Sorry, the banana looks kind of hairy, doesn’t it? It was a frozen one, so it had freeze burns. But once cooked down, it’s still perfectly usable!
Once the stuff is melted and gooey, add a sprinkle of salt (just to keep down the sweetness, I suppose. I dunno, it’s just a conjecture) and the maple syrup.
I chose the Grade B maple syrup for its intense aroma and distinct flavor. I tasted each one of the maple syrups from Canada Maple Syrup, and I really liked the Grade B the most.
Here’s a chart on how to decide when to use which grade of maple syrup:
(Source: Canada Maple Syrup)
So Grade A syrup, basically, is meant for everyday tableside use. It’s the kind of syrup you’d serve over pancakes and waffles. The darker a Grade A syrup is, the stronger the aroma and taste. Grade B syrup, however, is used mostly for cooking or agri-food processing purposes.
Did you know that Canada produces 80 percent of all maple production worldwide, 91% of which comes from Quebec? And to think I always thought Vermont was the capitol of maple syrup. I don’t need to harp on the nutritional qualities of maple syrup; I think my readers probably know better than I do on the high antioxidant compounds found in maple syrup and its superior values compared to other sweeteners like sugar and HFCS.
But I really enjoyed learning about the cultural aspect of Canadian maple syrup. Apparently maple syrup is one of the main ingredients used in Quebec cuisine!
(Picture source from Bonjour Quebec)
Maple taffy, a Quebec traditional treat, is made by pouring hot maple syrup into clean snow and then twirling the malleable candy around a stick. Children just grab it by the stick and start chewing on that sticky maple taffy. I missed this wonderful affair because I visited Quebec in the summer.
Ah, Quebec. Such a beautiful, charming city. I would return in a heartbeat.
Wait. Back to the recipe. I think Grade A probably would work in this particular recipe, but I chose Grade B because I was only going to use a couple drops and a little goes a long way with Grade B’s bold aroma and flavor.
To be honest, I didn’t really measure my Cheerios. I just kind of dumped a whole lot in, and then added more as necessary so that the marshmallow “glue” balances out with the dry cereal. Just use common sense.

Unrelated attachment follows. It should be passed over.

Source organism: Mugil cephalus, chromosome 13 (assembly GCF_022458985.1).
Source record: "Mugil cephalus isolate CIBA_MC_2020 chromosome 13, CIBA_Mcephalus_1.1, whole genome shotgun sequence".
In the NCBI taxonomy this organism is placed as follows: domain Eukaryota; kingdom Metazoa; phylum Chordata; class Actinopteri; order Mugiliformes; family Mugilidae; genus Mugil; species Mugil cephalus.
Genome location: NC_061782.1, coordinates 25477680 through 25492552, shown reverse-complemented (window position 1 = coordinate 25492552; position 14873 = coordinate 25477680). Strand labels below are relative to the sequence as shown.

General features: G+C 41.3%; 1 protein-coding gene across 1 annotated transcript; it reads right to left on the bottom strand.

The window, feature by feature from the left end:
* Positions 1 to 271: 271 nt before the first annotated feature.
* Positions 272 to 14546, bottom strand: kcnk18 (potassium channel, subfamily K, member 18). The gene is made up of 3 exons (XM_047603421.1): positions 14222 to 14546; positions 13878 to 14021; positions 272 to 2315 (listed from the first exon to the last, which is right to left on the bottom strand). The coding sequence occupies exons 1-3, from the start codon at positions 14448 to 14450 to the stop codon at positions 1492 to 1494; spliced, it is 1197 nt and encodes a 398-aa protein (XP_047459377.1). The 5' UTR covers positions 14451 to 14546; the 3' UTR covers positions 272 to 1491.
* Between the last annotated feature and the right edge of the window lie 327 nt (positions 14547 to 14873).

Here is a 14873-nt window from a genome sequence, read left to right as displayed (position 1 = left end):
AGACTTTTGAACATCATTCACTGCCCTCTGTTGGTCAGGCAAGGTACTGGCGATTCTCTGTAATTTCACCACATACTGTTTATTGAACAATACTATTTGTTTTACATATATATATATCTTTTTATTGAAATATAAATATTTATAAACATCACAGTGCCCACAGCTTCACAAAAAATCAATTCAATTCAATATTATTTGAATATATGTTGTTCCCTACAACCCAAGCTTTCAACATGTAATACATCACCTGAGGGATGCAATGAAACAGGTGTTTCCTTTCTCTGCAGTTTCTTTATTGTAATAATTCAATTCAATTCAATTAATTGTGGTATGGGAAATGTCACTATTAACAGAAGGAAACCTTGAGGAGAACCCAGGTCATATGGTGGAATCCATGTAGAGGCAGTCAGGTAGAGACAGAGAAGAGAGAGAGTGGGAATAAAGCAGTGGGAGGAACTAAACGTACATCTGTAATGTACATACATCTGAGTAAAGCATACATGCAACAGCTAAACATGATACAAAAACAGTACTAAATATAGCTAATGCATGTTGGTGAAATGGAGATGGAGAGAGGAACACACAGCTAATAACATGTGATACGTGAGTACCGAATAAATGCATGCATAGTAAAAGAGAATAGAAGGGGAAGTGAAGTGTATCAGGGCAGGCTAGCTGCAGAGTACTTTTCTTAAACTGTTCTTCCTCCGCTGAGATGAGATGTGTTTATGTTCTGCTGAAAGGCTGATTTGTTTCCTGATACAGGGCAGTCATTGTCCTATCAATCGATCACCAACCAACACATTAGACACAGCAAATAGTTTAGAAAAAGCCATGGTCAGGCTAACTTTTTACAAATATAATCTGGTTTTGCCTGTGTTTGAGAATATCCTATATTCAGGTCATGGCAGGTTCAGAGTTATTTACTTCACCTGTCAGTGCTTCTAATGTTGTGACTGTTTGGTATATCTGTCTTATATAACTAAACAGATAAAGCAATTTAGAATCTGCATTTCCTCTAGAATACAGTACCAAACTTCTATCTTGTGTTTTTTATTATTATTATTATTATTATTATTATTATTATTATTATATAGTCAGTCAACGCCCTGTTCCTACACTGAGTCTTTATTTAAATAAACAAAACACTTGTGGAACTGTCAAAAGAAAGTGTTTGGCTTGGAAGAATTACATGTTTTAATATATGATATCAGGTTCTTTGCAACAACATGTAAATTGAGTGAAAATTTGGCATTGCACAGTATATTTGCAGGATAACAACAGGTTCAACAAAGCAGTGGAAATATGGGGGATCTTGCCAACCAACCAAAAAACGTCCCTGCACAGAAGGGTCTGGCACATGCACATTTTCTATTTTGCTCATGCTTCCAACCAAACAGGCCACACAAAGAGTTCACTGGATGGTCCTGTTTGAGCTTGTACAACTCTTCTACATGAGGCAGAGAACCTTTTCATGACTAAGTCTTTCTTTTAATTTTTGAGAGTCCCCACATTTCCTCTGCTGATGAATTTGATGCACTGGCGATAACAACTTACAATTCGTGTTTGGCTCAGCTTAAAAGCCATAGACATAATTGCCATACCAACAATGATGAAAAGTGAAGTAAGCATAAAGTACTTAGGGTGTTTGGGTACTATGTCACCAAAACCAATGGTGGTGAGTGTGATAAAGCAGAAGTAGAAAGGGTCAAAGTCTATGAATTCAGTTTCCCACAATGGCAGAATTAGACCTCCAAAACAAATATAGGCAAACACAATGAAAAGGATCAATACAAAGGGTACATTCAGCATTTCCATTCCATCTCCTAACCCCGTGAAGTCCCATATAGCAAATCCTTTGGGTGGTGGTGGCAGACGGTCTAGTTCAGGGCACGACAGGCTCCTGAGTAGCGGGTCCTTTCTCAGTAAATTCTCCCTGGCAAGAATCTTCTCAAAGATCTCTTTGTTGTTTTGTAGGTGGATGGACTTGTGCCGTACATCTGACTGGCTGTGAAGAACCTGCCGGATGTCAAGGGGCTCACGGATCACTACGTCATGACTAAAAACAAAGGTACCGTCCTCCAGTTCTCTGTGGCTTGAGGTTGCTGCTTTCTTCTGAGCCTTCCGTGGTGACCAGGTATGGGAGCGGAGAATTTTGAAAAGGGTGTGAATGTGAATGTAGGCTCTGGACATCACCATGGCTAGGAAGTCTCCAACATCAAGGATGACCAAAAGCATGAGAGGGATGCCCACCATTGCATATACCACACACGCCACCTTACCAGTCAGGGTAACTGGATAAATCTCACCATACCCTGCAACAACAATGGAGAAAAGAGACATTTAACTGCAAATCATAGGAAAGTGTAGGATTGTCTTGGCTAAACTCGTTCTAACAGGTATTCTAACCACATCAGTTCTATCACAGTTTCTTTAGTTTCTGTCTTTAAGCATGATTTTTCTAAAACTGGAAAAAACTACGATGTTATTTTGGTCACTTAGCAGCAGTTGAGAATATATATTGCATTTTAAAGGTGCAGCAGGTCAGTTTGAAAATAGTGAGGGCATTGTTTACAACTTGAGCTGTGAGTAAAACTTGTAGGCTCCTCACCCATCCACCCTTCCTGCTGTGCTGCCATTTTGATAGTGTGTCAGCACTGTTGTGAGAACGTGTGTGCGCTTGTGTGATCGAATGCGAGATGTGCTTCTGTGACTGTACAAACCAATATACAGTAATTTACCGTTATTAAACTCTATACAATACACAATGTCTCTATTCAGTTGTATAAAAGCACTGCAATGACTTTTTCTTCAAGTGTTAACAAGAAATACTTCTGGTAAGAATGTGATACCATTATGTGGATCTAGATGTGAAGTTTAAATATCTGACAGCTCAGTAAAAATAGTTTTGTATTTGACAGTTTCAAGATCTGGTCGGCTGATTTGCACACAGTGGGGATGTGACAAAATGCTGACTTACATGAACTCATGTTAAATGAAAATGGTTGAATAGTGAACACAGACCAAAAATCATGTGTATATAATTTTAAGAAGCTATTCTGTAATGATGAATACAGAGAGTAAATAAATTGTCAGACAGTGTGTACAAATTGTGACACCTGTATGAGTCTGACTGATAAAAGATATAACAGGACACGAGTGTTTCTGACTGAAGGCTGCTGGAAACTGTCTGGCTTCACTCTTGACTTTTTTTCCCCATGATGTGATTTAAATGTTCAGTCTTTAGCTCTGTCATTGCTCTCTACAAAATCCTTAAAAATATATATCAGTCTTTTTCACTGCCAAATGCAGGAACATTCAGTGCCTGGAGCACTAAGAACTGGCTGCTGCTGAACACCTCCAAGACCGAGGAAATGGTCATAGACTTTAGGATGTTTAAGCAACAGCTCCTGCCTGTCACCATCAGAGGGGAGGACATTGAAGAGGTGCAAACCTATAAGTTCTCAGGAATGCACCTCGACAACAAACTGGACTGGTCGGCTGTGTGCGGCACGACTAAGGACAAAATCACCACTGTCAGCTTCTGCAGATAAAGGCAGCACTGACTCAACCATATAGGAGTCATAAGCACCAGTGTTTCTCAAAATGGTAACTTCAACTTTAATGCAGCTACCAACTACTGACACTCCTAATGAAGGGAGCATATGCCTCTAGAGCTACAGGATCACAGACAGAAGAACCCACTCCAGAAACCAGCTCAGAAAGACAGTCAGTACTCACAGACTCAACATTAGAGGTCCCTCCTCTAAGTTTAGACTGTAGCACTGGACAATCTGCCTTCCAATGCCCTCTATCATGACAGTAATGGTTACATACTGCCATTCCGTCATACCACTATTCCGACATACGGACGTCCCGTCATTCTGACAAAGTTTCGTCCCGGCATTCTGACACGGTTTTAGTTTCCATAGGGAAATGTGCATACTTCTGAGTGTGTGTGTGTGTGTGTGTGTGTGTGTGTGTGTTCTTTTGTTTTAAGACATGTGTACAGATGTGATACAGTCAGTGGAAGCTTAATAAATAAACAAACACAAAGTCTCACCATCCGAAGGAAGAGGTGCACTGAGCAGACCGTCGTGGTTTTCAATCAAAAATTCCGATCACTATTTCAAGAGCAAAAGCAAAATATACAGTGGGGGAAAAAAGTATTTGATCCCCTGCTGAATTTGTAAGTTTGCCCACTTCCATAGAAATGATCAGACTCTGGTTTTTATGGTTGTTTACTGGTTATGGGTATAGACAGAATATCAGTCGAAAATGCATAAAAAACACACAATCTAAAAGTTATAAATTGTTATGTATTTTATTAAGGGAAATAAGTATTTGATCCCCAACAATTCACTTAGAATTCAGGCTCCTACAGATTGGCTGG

After the good mixing workout, spread the mixture into a large baking pan.
Then let it cool. Forget about it for an hour or so. Or if you’re impatient like me, stick it in the freezer for about 15 minutes.
It’s tough, I know, to have to wait. But at least there’s no baking time! My friend Joanna was with me when I was making this, and she kept asking impatiently, “Is it done yet?”
I really loved the touch of maple in there. It’s the kind of background note that you can’t exactly put your finger on, but it infuses a certain depth and quality of flavor into an otherwise straight-up classic peanut butter and banana flavor profile.
I know what you’re thinking. How is this any faster and easier than whipping up a batch of pancakes and pouring maple syrup on top? Well, it’s not that much faster, but it definitely is more portable and convenient. It keeps really well, whether at room temperature or in the fridge, and I can take it with me to class.
Except that never happened, because I brought most of it to church with me and shared it with the young adults group. The few pieces left? Joanna and I devoured them as dessert after a fiery Thai take-out dinner.
But that’s okay. This took all of 20 minutes to make, and I wouldn’t mind making another batch. Except maybe this time, no less sharing.
Question of the Day: What is your favorite way of using maple syrup? Do you eat pancakes for breakfast?